Once we have the instance ready, we need to tell it which key to use to perform the signing. To do this, we need to call the method initSign of the Signature object and pass in the key that we are going to use to sign.

The next step is to tell the class as well what is the data that we want to sign. To do this, we send in the byte of data to the update method. By now, you should have noticed that the parameter is in byte[] instead of String. This is because you pretty much can sign anything, not only String object. You can perform digital signature on binary files as well.

Once everything is set up, you can simply call the sign method and it will perform the signing and return it to you as a byte array. As you know, byte array is not something that is easily representable to the end user. That's why, we usually encode the signature into more digestible string, such as to Hexadecimal or Base64. In the example above, I encoded the signature to base64 using the Base64 class that is provided by Java as well.

Signature verification

Once we have the digital signature, the process is not complete without performing verification. Here, I created a method to perform digital signature verification.

This method accepts several parameters:
  1. The key to be used for verification. As discussed above, we are going to use public key for verification.
  2. The plain text that has been signed previously. In the above example, this is the "Hello Bob" string.
  3. The algorithm for verification. This should be the same algorithm we used for signing.
To perform digital signature verification, we are still using the same class Signature. The difference now is that, instead of calling the initSign method and sending the private key, we should call initVerify method and send the public key.

We then need to tell the class what's the plain text to be checked against. To do this, we call the update method and passing in the plain data as the parameter.

Once everything is ready, we simply just need to call the verify method, passing in the signature data. Notice that I decoded the signature first from base64 string using the built-in Base64 class. This is because during the signing, we encoded the signature using base64. This method returns boolean indicating whether or not the verification is successful. Obviously, true means the verification successful, and false otherwise.

Tying it up together

Now that we have all the methods ready, let's test it and see if everything is working. Take a look at the code below.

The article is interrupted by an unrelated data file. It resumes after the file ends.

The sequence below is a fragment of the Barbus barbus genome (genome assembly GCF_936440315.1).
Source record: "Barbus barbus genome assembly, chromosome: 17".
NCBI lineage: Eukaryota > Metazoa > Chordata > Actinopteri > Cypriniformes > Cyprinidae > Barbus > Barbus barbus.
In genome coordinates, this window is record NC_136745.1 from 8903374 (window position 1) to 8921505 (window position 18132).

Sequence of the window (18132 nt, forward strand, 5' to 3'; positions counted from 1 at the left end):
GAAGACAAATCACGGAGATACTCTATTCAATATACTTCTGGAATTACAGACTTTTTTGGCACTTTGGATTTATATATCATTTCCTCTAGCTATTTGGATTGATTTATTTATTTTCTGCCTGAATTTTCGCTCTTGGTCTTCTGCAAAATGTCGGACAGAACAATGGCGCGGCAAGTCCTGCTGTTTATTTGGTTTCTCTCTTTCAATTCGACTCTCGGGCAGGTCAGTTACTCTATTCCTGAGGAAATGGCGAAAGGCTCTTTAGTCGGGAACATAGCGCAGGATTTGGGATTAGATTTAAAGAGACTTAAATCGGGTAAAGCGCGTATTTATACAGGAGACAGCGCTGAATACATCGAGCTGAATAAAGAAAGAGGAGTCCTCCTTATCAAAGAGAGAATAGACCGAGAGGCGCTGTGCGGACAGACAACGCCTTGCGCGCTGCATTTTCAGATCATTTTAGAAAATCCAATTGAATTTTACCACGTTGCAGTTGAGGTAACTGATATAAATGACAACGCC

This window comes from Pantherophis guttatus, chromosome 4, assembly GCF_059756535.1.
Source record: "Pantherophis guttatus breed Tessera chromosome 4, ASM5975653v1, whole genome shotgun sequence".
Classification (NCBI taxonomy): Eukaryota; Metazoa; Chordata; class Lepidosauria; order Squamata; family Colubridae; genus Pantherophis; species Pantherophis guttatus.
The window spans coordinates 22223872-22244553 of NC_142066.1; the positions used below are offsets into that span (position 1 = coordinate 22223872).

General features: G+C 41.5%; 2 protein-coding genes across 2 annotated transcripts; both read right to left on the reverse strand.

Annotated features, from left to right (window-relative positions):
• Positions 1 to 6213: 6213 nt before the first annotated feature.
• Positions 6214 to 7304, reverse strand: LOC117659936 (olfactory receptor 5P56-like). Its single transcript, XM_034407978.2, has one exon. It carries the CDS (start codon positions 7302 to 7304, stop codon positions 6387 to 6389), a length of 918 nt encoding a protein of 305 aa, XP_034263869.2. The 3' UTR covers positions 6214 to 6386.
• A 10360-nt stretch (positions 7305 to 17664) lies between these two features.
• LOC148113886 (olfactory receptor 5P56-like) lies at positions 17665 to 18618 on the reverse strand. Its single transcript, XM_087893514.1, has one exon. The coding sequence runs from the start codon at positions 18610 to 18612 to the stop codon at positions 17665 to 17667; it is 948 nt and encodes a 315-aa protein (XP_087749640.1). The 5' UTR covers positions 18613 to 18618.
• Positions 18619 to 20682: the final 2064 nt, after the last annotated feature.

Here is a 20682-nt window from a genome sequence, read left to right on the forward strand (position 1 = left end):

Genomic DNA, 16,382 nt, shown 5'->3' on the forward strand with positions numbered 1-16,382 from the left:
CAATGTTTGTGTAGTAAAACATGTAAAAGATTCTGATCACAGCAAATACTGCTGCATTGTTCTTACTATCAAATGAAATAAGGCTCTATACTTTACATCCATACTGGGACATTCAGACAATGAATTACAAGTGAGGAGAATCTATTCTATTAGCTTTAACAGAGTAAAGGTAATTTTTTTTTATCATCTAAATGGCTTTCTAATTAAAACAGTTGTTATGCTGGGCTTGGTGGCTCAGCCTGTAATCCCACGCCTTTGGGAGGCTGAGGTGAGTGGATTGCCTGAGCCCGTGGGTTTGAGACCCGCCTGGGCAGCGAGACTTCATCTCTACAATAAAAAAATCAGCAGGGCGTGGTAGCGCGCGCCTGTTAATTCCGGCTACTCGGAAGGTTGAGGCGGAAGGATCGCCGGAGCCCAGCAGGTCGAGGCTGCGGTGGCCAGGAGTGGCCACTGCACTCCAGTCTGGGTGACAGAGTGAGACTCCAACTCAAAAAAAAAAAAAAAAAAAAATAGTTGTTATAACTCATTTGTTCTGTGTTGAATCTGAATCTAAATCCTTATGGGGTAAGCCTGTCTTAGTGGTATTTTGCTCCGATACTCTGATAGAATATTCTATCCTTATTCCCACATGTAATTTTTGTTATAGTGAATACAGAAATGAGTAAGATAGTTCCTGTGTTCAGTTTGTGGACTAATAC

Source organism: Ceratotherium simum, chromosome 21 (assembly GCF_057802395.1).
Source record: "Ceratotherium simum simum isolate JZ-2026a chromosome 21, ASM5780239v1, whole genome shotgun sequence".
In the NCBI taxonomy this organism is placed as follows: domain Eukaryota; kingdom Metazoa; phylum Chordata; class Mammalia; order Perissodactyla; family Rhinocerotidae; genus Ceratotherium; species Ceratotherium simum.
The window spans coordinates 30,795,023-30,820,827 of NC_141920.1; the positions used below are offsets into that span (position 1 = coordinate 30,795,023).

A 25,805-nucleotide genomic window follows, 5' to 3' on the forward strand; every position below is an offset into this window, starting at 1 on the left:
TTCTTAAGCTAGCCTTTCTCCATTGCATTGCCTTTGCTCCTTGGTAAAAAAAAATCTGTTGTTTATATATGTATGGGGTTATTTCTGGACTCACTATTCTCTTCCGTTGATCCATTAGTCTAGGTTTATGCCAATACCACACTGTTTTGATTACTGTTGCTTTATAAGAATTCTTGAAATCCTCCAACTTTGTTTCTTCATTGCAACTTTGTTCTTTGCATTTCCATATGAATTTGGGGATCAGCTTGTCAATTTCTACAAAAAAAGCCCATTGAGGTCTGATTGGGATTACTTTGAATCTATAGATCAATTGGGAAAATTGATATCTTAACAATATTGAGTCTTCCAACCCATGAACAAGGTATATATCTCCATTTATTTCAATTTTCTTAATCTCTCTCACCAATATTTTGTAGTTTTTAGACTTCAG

As can be seen above, I tried to perform signing to a string "Hello Digital Signing with Java". The keypair is to be generated using RSA-2048 and the signing algorithm will be SHA256withRSA. By now, you should have noticed that the signing algorithm is the combination of the hashing and asymmetric-key algorithm, like what I have mentioned above.

The flow is simple to follow. We generate the keypair first by calling the generateKeyPair and passing in all the required parameters. If key generation is successful, we will then proceed with the signing. Again, if signing is successful, we then proceed with verification.

Let's run the application and see what's the output.
Signature: I6NfpcLSd4jTyx+GMFHKxMpnK03M0N1DoCD5eq8/0yO9qi72isfhBvBjAll0DWbdLXsJdp0Fy4CifEcgrJMmjbbyR0lMg2vQzUuOJdudvLWFN4lJsN2rvIE3bD8pCvpdFio8M4cZlkGqO4MAp59xdSIYNTs9FBmk2e2WAPeSGKiC3AysdAn04Ctn37g1jDyC5RPCzZN/JGxma8TIFaBhW30JWo/inc5FnaqQ/D93L5N845RDFv175Lc6josOe6GlJoznmhxK7GyeilwZSg9PVHjTJIhFWmI3mASSRIsMalK8jKXWUZi8GILrMxJEGN5v1svID9RcQkhpW/ktyEf+tQ==
Now verifying...
Result: true
Now, you can see that we have successfully generate the digital signature, which is then printed in base64 encoded format. The verification is as well successful. This proves that the data has not been tampered.

Now, let's see what happen if we change the code to be like below.

Instead of just sending TO_BE_SIGNED to the verify function, I sent TO_BE_SIGNED + "noise" instead. This will change the plain text from "Hello Digital Signing with Java" to "Hello Digital Signing with Javanoise".

Here is the output of the application now.
Signature: MLU+sWv0a8m2LSXzqnmjTQbcy89T3W7fn1n1W+qbxWmqu7eZoh6MSkwEZtZ0Vc9XIKRNjKI7Alm8+mMYYc0oqGk2favaHulUu77cFdSOn0xtJykqS4mFWplpUbZOmSFSop2slIvwpNE6vWxAUFd8T6Dt+041JCThiu5eq1VLmnHdGQB4SG8bOvxea2xH5ajXGX33au4m/Pn6TILmE+5JkRvSdCzwHsfONJ//RqcinHYWlcYOTTp+jqKJZL2FzHPE5EJoTg/8shmqFow0pFuiFXcAbuVaDfQ5U+4RiUyBTzp6TSjiQiNTRfEKKSTuP9A2ayegr5D9v5PNrwlT3U1Qtg==Now verifying...Result: false
You can see above that the verification result now is false. This proves that the data has been tampered.


Digital signing is very important to ensure data integrity and non-repudiation. This can be easily achieved with Java programming language using a few simple steps that we have discussed above. Hope this post helps.

Source code for this post is available on GitHub as well: